Shepard Fairey is a “one-man band” who virtuously combines art with design and activism.
His show “Force majeur” opens at MMOMA (Gogolevsky, 10) from September 19.

Alexandra Roudyk: Shepard, in your interviews, you have mentioned that the poster “Battleship Potemkin” by Alexander Rodchenko had a huge impact on you. What have you imported into your art from the Russian avant-garde?

Shepard Fairey: Rodchenko and the Sternberg brothers were my first discoveries in Russian constructivism and avant garde art and design. What I responded to is the minimal color palette, illustration reducing elements to their most iconic essence, strong typography, and use of dramatic symbols and design devices like stars, exclamation points, arrows, and sharp angles. I later discovered that these principles applied to magazine design, photomontage, sculpture, architecture, fabric design and mural and advertising design. In my opinion, the work in Russia from the late 10's to the mid-'30s was far ahead of any part of the world and still holds up as possibly the best design ever created. What's astounding is that these images were created before digital tools, and they're still stronger than a lot of the works that emulate that style in the digital era.

AR: What about Pop Art? If there were no Pop Art in the history of art, what would your works look like?

SF: Pop art has influenced me aesthetically... I love Warhol, Rauschenberg, Jasper Johns, Lichtenstein, Ed Ruscha, but it's biggest impact for me is conceptual. Pop art brought art to a wider audience by saying that iconography that everyone could relate to could be the starting point for legitimate fine art.

I see what I'm doing with my art practice as influenced by many art movements but it is essential for me to reach a broad audience and democratize art, which I think Pop Art began to do, but I've tried to push further with my street art and my methods of disseminating my work. Based on my love of Russian avant garde art and design, I'd probably be doing a similar thing even if I had never discovered American Pop Art.

AR: Your famous poster with Obama, “HOPE!”, was clearly made with a politi- cal message. Why do you mix art and politics? Can an image, used as a propa- ganda tool, still be considered as art?

SF: To me, art has a lot of manifestations, and I would never speak for other artists or as a supposed authority on what is and isn't art, but for me, a picture can have many layers and functions. I like the idea of making a picture I think is powerful or beautiful but that also can create a conversation about its meaning. Any art with a point of view meant to be transmitted to the viewer could be considered propaganda. I define my work as propaganda with constructive or benevolent intent. I like to think of my work as the start of a conversation, where more sinis- ter forms of propaganda are meant to reinforce control and represent the last word in a conversation.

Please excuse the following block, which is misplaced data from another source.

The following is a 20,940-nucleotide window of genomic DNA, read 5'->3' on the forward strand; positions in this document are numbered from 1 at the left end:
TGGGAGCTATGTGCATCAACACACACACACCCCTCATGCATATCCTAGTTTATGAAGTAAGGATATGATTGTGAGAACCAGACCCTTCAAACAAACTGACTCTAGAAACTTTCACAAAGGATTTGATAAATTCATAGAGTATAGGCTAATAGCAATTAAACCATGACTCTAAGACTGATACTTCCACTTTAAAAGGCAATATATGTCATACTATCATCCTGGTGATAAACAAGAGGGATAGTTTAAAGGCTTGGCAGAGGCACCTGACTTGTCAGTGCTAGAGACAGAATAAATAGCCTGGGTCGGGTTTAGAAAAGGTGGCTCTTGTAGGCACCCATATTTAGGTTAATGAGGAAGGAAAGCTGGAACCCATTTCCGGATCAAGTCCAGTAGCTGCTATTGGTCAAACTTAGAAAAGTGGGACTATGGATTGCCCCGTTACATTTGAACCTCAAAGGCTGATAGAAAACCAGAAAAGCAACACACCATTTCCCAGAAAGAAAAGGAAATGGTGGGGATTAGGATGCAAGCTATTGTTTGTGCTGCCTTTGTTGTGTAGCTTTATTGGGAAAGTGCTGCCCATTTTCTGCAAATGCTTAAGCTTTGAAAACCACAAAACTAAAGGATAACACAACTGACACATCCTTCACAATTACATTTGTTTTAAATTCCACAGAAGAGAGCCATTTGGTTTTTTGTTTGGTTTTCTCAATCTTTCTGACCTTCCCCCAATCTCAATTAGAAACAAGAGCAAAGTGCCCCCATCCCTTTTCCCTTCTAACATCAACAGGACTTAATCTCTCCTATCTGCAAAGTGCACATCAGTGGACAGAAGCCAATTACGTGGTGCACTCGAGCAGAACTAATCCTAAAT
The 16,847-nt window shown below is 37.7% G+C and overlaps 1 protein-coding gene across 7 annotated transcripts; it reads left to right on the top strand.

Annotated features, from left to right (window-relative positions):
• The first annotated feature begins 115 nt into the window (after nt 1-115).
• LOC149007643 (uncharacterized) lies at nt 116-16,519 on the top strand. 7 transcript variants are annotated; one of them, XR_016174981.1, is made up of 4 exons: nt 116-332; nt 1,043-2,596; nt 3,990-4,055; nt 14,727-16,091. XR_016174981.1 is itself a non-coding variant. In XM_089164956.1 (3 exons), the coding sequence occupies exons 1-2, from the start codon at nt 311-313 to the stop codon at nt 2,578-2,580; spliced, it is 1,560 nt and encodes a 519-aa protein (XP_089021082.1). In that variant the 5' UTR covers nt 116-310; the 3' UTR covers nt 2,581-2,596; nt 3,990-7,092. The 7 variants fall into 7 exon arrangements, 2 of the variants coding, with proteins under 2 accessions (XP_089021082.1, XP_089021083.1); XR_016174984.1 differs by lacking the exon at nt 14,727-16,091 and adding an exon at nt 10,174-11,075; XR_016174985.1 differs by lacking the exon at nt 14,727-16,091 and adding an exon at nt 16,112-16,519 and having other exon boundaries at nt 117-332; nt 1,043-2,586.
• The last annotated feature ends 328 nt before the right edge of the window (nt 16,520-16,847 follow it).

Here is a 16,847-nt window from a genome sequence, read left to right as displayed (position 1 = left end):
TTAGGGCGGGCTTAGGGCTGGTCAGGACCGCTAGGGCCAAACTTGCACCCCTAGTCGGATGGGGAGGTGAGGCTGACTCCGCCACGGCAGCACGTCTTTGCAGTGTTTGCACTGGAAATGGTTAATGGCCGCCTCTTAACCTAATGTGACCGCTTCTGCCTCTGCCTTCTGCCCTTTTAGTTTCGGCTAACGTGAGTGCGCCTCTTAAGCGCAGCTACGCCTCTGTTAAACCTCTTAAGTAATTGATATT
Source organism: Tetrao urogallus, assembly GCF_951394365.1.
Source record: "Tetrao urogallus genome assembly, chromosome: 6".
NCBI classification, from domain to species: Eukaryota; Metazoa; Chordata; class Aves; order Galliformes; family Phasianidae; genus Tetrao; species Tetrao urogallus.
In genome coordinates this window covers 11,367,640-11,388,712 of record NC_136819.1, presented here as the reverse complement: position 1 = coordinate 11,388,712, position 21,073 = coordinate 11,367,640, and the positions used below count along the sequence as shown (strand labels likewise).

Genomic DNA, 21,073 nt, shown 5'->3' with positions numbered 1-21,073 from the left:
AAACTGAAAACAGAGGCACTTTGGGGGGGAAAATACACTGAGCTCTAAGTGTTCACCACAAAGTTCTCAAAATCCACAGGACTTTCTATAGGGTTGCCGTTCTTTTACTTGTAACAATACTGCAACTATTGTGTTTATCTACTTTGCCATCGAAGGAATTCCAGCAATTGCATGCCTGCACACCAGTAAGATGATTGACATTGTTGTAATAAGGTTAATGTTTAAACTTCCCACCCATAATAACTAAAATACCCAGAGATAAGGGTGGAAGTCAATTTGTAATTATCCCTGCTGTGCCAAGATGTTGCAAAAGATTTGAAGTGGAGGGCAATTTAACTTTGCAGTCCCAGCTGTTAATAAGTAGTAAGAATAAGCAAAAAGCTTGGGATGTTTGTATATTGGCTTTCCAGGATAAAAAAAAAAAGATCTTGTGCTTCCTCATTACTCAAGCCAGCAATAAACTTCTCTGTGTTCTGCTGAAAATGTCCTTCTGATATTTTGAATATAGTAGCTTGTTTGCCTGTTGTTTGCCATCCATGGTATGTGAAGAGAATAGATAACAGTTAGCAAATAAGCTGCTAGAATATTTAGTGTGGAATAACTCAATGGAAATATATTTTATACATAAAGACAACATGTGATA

AR: What role does money play in your work?

SF: Money itself is neutral. How people pursue it or spend it can be good or bad, but far too often bad behavior is justified in the pursuit of money. I see money as something necessary for me to facilitate the projects that are important to me.

I use money as a symbol in my work because the pursuit of money is like a religion for many people. I like to sub- vert common symbols to provoke con- versations about uncomfortable topics. I also think the design of money is powerful and sometimes beautiful. In 2007 I printed my own money based on a concept Two Sides of Capitalism. One side of the bill is inspired by traditional American currency, and the symbols and text are critical of the greed and abuse of power possible within capitalism. The other side of the bill, the Good Side of Capitalism is designed more like a stock certificate, and it features a printing press and text about being industrious and hard working to empower yourself and live life on your own terms. I printed 50,000 of the bills as well as making art pieces and murals of those works. 

DI # 4-2018


September 13, 2018